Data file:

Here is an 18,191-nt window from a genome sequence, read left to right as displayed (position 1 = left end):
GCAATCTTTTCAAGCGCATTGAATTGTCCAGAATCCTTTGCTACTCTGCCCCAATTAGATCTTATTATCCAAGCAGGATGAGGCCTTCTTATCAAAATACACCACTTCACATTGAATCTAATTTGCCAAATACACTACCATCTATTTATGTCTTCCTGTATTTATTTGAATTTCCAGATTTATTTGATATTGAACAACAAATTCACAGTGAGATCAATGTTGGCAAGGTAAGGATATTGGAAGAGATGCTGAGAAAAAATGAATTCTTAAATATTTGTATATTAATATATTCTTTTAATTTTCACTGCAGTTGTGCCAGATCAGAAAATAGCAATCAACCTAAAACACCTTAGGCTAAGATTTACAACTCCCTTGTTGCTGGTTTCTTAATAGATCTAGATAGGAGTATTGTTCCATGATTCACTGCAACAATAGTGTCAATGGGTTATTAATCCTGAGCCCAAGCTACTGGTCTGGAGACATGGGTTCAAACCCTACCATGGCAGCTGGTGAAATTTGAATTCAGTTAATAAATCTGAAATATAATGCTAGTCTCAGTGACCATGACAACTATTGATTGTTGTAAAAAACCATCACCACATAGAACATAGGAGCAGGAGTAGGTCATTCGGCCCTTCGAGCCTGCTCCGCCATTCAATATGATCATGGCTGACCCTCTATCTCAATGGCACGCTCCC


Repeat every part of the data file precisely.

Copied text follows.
Here is an 18,191-nt window from a genome sequence, read left to right as displayed (position 1 = left end):
GCAATCTTTTCAAGCGCATTGAATTGTCCAGAATCCTTTGCTACTCTGCCCCAATTAGATCTTATTATCCAAGCAGGATGAGGCCTTCTTATCAAAATACACCACTTCACATTGAATCTAATTTGCCAAATACACTACCATCTATTTATGTCTTCCTGTATTTATTTGAATTTCCAGATTTATTTGATATTGAACAACAAATTCACAGTGAGATCAATGTTGGCAAGGTAAGGATATTGGAAGAGATGCTGAGAAAAAATGAATTCTTAAATATTTGTATATTAATATATTCTTTTAATTTTCACTGCAGTTGTGCCAGATCAGAAAATAGCAATCAACCTAAAACACCTTAGGCTAAGATTTACAACTCCCTTGTTGCTGGTTTCTTAATAGATCTAGATAGGAGTATTGTTCCATGATTCACTGCAACAATAGTGTCAATGGGTTATTAATCCTGAGCCCAAGCTACTGGTCTGGAGACATGGGTTCAAACCCTACCATGGCAGCTGGTGAAATTTGAATTCAGTTAATAAATCTGAAATATAATGCTAGTCTCAGTGACCATGACAACTATTGATTGTTGTAAAAAACCATCACCACATAGAACATAGGAGCAGGAGTAGGTCATTCGGCCCTTCGAGCCTGCTCCGCCATTCAATATGATCATGGCTGACCCTCTATCTCAATGGCACGCTCCC